College Readiness Information
Majoring in Drama or Musical Theatre (Performance)
Freshman Year of High School: Consider doing a show outside of SI during the summer. Find vocal coach and take dance class
Sophomore Year of High School: Look for a summer workshop that is connected to one or more colleges. Do an outside show during the summer. Work with an outside drama and vocal coach / take a dance class
Junior Year of High School: Contact colleges to find out when auditions typically take place, and what the requirements are for the audition. Continue working with a drama and vocal coach. Begin work on college application essays. Attend a summer workshop that is connected to one or more colleges. Begin work on text analysis of monologues (read full play). Do an outside show during the summer. Gather all information needed for each audition. Begin work on applications – finish essays.
Senior Year of High School: Final prep of Monologues. Prepare and submit prescreen videos. Finish all applications. Auditions are usually in person, in January & February
Each school has different requirements for auditioning. Many have prescreens which means they look at a video and only invite a few people to audition in person. You need to research each school’s requirements. Attending workshops where the colleges are represented is very important. It’s a chance to meet and work with the people who are holding the auditions. Working with an outside coach is highly recommended. The competition is very high and using an outside coach can help your odds. Check out collegeauditionpro.com . Adding drama and dance classes and other shows to your resume is also important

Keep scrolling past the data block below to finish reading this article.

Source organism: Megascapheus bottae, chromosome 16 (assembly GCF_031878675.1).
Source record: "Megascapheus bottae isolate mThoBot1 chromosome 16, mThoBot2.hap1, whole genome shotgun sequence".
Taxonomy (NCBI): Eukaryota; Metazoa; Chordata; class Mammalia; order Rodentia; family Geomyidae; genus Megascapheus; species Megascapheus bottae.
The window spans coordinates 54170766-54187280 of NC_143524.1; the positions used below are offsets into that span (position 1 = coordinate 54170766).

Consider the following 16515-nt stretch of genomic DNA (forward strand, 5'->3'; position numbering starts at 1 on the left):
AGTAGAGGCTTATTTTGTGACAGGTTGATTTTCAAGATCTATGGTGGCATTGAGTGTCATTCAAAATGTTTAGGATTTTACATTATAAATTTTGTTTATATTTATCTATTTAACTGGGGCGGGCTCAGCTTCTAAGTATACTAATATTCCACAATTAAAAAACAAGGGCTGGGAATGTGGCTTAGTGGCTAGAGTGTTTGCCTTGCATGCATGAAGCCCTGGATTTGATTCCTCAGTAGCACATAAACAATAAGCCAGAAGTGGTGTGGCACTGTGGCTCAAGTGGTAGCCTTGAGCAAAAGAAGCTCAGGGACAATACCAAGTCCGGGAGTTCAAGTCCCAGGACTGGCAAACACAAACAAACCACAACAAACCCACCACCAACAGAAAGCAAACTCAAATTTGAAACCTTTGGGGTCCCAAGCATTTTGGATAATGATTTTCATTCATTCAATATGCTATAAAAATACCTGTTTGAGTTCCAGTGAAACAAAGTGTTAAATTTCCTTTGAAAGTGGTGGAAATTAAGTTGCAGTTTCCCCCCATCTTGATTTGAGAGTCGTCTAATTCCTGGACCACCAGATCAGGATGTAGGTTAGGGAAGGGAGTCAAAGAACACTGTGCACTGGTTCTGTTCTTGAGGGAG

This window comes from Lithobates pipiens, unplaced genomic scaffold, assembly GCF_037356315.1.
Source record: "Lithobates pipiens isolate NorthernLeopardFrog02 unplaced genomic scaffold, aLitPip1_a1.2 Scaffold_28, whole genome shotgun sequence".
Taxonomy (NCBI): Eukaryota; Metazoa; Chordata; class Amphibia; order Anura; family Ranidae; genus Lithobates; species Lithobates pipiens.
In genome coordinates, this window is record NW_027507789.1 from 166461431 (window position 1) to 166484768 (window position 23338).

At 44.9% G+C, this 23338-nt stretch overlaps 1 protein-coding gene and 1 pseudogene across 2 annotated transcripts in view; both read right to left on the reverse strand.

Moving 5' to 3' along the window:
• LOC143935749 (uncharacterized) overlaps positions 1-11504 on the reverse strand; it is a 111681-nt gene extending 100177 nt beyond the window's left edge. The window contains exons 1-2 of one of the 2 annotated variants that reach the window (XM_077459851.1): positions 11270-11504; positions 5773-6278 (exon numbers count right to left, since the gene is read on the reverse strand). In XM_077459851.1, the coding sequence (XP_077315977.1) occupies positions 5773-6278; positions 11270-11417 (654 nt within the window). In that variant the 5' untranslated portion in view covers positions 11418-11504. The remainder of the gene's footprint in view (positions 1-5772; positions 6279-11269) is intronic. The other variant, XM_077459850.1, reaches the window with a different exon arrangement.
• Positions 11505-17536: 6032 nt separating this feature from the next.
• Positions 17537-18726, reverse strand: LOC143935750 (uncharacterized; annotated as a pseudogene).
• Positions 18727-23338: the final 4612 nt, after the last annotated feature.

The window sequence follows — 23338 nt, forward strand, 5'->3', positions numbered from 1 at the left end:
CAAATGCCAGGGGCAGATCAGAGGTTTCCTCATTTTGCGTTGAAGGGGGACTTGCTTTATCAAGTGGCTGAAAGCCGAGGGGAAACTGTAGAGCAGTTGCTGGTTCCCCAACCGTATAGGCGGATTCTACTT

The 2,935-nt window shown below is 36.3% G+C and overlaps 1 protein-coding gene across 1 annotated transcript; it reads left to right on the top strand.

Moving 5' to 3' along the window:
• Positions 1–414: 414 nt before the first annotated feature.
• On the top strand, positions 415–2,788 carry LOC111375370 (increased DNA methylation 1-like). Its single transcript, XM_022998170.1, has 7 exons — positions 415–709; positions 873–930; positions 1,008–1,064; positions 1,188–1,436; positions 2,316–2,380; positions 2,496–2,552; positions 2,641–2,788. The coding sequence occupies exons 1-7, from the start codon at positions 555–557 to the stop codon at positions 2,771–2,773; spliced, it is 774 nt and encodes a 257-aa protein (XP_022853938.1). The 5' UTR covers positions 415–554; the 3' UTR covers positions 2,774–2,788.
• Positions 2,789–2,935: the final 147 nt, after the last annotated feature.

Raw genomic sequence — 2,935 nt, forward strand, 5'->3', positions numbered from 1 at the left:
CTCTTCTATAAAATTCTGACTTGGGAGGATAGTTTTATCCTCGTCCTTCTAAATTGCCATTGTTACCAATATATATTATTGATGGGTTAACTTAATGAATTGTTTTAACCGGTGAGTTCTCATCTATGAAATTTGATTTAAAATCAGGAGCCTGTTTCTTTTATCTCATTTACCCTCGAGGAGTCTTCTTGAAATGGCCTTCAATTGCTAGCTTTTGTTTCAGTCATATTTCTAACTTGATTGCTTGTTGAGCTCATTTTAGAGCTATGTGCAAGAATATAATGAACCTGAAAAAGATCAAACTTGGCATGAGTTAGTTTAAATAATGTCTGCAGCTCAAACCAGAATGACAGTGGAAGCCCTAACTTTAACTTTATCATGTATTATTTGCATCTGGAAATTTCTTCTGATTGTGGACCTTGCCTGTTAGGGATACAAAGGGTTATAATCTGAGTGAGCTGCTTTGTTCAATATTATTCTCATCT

Majoring in Music (Performance)
Sophomore Year of High School: Contact colleges to find out when auditions typically take place, and also what the requirements are for the audition. Begin working on this repertoire with your private teacher. Find out if the professors you are interested in working with have summer camps/festival/workshops you can attend so that you can meet them and work with them a little bit.
Junior Year of High School: Prepare Audition Materials/Contact individual teachers at the colleges you are interested in - try to set up an in-person meeting for the same time as your audition in the fall. Ask if the teacher with whom you'd like to study has summer workshops, festivals or camps you can attend so that you can work with the teacher to find out if you might be a good fit. Contact colleges to sign up for the audition for the following fall semester
Senior Year of High School: Regular written application. Audition in person at the college anywhere from Oct-March during senior year of high school. Visit campuses, listen to their orchestra/bands. Try to attend a rehearsal if possible. Meet with the teacher(s) you are most interested in studying with/ arrange a private lesson with that teacher if possible.
The school is very important, but it is also very important for performing musicians that you find a professor that you really want to work with because that person will be the one teaching you your instrument and making sure you get opportunities and that you will progress. Therefore, it is not too early to research great professors in your freshman year to see if they have summer opportunities to learn so that you can work with them; that will help you find out if you want to work with them, and they with you. If a professor likes you they will make a big effort to get your scholarship aid, acceptance, etc.
VISUAL ART & PHOTOGRAPHY
Freshman & Sophomore Year of High School:
Explore local opportunities and summer programs that can give you the foundations of visual techniques and various approaches to image making. Most colleges have “pre-college” programs that are designed to give high school students the opportunity to take college level classes on a college campus. There are local, state and out of state programs geared to high school students...ranging from daily classes to one, two and six-week programs on college campuses across the country.